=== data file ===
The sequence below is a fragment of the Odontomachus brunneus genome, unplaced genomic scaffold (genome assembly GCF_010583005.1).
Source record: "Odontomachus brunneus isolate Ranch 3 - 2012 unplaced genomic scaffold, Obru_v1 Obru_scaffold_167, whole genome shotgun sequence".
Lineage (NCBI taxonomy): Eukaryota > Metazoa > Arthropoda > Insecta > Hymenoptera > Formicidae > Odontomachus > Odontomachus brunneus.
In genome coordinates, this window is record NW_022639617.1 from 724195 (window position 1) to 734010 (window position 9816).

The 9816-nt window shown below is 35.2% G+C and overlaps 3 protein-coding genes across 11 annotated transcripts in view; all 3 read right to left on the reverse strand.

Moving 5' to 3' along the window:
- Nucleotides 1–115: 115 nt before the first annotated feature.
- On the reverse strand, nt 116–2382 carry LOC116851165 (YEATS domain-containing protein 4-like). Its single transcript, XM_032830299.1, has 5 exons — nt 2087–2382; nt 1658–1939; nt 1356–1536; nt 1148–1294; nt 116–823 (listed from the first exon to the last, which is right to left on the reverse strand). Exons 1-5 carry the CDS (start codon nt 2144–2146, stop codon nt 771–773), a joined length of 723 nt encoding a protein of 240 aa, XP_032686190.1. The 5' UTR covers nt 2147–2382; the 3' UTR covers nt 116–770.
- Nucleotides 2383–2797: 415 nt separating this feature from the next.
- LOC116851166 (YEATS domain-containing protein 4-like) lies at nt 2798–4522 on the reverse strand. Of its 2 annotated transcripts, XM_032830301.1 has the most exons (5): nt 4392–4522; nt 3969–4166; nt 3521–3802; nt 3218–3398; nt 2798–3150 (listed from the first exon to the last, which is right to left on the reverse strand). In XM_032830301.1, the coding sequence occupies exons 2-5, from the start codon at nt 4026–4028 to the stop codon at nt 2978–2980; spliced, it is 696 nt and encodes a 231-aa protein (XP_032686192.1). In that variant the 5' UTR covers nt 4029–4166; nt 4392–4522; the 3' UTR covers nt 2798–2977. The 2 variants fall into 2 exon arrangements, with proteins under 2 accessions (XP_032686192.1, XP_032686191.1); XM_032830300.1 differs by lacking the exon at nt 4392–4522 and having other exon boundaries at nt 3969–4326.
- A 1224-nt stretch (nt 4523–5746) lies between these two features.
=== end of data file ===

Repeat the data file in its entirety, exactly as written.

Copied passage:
The sequence below is a fragment of the Odontomachus brunneus genome, unplaced genomic scaffold (genome assembly GCF_010583005.1).
Source record: "Odontomachus brunneus isolate Ranch 3 - 2012 unplaced genomic scaffold, Obru_v1 Obru_scaffold_167, whole genome shotgun sequence".
Lineage (NCBI taxonomy): Eukaryota > Metazoa > Arthropoda > Insecta > Hymenoptera > Formicidae > Odontomachus > Odontomachus brunneus.
In genome coordinates, this window is record NW_022639617.1 from 724195 (window position 1) to 734010 (window position 9816).

The 9816-nt window shown below is 35.2% G+C and overlaps 3 protein-coding genes across 11 annotated transcripts in view; all 3 read right to left on the reverse strand.

Moving 5' to 3' along the window:
- Nucleotides 1–115: 115 nt before the first annotated feature.
- On the reverse strand, nt 116–2382 carry LOC116851165 (YEATS domain-containing protein 4-like). Its single transcript, XM_032830299.1, has 5 exons — nt 2087–2382; nt 1658–1939; nt 1356–1536; nt 1148–1294; nt 116–823 (listed from the first exon to the last, which is right to left on the reverse strand). Exons 1-5 carry the CDS (start codon nt 2144–2146, stop codon nt 771–773), a joined length of 723 nt encoding a protein of 240 aa, XP_032686190.1. The 5' UTR covers nt 2147–2382; the 3' UTR covers nt 116–770.
- Nucleotides 2383–2797: 415 nt separating this feature from the next.
- LOC116851166 (YEATS domain-containing protein 4-like) lies at nt 2798–4522 on the reverse strand. Of its 2 annotated transcripts, XM_032830301.1 has the most exons (5): nt 4392–4522; nt 3969–4166; nt 3521–3802; nt 3218–3398; nt 2798–3150 (listed from the first exon to the last, which is right to left on the reverse strand). In XM_032830301.1, the coding sequence occupies exons 2-5, from the start codon at nt 4026–4028 to the stop codon at nt 2978–2980; spliced, it is 696 nt and encodes a 231-aa protein (XP_032686192.1). In that variant the 5' UTR covers nt 4029–4166; nt 4392–4522; the 3' UTR covers nt 2798–2977. The 2 variants fall into 2 exon arrangements, with proteins under 2 accessions (XP_032686192.1, XP_032686191.1); XM_032830300.1 differs by lacking the exon at nt 4392–4522 and having other exon boundaries at nt 3969–4326.
- A 1224-nt stretch (nt 4523–5746) lies between these two features.